Connect cables from the 'Main Out' jack on the mixer to the 'Input' jacks on your power amplifier (or powered speakers).
Step 5. Connect monitors
If you have monitor speakers for the musicians to hear themselves, connect cables from the Aux Out jack (almost always labeled “Aux Out ') on the sound card to the input to the power amplifier for your monitors. Note: Most sound cards have more than one auxiliary output, so be sure to keep track of which one you use for which amplifier / speaker.
Step 6. Create a basic setup
Set up your microphones and stands as needed, along with any DI () boxes required for instruments to be directly connected to a PA system (eg acoustic guitar, or keyboard).
Step 7. Create an 'Input List'
Write down a numbered list of each microphone or DI-box, from left to right, while on the board. For example: 1. Guitar DI 2. Keyboard DI 3. Sound Microphone Kim.
Step 8. Designate your sound card
Take a strip of tape and place it on the sound card just below the faders, use a marker to copy the input list onto the tape so that each fader has one point below it (you may have to use abbreviations to match these labels in the space below each fader, write "SoundM" instead of "sound microphone", for example).
Step 9. Secure your microphones with a cable
Connect mic cables to each mic and DI-box using your input list from step 7 as a guide, in our previous example you would connect the cable from 'Input 1' on the sound card to the DI-box for guitar 'Input 2' connects to DI keyboard and so on. Note:. Many small format audio cards allow a 1/4 "instrument cable to be plugged directly into the mixer without the need for a DI-box. This jack will be labeled 'Line B"; not to be confused with the socket labeled 'Inst', which stands for 'Insert Point', not an instrument.
Step 10. Zero the board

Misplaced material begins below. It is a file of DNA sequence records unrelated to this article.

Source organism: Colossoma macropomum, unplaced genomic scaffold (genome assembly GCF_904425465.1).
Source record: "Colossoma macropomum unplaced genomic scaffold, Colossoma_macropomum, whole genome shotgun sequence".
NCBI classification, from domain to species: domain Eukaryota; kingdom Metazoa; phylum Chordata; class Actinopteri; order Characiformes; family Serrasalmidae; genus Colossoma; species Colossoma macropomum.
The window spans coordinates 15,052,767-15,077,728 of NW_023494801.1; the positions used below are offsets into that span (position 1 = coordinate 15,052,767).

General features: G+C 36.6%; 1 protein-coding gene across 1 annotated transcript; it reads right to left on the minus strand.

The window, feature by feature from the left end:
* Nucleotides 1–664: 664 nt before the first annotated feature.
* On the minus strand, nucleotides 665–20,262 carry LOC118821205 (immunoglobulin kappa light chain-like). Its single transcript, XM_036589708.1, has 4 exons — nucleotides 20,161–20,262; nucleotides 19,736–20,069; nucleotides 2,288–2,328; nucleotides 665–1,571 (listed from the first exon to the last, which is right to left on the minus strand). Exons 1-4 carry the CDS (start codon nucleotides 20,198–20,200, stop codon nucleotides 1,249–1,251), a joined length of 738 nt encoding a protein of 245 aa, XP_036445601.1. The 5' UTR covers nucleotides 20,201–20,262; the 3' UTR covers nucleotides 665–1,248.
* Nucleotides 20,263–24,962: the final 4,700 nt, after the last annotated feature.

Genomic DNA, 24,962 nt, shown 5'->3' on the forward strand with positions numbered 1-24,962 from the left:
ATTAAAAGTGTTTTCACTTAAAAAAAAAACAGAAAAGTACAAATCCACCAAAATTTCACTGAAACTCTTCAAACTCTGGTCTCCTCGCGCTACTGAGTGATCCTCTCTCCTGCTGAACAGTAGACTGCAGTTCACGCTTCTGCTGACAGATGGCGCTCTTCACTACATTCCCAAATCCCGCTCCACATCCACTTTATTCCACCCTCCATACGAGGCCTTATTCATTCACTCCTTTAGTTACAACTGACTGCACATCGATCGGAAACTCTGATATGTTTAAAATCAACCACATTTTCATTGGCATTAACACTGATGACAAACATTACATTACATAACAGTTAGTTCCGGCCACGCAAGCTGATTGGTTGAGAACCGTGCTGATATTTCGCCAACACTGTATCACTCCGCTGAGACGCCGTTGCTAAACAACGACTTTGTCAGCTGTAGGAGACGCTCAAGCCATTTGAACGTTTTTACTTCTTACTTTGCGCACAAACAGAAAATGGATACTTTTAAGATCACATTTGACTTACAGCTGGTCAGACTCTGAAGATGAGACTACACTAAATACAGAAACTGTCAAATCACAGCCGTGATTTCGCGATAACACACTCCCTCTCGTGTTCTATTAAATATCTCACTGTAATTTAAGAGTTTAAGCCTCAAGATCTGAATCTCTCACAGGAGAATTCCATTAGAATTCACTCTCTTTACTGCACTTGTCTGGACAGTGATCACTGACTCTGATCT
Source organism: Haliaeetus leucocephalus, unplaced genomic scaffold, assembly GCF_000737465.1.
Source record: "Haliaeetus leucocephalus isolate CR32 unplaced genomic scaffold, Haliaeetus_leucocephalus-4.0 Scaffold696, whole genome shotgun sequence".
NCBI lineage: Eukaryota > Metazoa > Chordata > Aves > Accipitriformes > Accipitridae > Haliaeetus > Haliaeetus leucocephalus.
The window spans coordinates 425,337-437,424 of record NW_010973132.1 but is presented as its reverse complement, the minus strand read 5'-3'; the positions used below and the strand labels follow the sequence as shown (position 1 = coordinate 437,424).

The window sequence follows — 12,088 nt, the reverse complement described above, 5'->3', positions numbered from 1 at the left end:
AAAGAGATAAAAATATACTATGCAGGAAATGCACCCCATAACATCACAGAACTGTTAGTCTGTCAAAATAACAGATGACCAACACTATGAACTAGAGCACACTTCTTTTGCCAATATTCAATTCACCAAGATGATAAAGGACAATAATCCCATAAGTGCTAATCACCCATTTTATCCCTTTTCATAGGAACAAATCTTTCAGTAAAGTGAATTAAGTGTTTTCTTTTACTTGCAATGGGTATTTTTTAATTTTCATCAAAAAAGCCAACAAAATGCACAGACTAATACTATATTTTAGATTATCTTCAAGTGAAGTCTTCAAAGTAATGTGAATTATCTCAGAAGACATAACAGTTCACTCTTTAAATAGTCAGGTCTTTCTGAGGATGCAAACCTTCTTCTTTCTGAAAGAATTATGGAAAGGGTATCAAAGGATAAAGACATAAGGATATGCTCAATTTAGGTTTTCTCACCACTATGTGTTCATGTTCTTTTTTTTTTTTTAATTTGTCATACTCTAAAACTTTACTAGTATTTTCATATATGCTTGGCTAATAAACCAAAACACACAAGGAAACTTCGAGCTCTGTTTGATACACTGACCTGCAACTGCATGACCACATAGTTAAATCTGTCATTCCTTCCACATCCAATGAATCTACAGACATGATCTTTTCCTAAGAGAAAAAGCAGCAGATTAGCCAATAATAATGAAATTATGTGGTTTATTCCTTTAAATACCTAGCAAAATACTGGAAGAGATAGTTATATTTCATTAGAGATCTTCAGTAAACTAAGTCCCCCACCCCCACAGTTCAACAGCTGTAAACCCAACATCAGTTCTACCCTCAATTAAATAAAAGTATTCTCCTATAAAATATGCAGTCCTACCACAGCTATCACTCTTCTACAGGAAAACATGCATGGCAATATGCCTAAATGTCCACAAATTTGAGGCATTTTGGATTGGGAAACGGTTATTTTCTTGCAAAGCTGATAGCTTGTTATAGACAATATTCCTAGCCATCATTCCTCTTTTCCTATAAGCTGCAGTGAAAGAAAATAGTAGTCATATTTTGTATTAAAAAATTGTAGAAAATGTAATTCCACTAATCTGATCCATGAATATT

Make sure all of your faders are down, as well as your Aux Sends and the 'Gain' or 'Trim' controls on each channel. If your sound card has 'bus assignment' controls, make sure the 'Main Mix' button for each channel is down and all other bus assignments are up.
Step 11. Turn on your sound card and then your power amplifiers
Step 12. Turn on the outputs
Bring up the 'Master Fader' as well as the master knob for any external sends you use. You don't want to bring up all of these controls if there is a '0' or 'equal' mark next to your master fader.
Step 13. Test your sound
Have someone speak into one of their microphones while you move very slowly so that the microphone matches the fader. If the fader is high and the volume is too quiet, slowly turn up the 'Gain' or 'Trim' control for that channel until you are satisfied with the volume. Do the same for each microphone and field until you are sure everything is working.
Step 14. Check your monitors
While someone is speaking into a vocal mic, slowly turn up the Auxiliary Send control on that Auxiliary Send channel to which you connected your monitors ('Aux 1', probably) and let them let you know when they can hear themselves. through the monitor speakers. In general, the volume of the monitors should be determined by the musicians, since they are the ones who listen to them.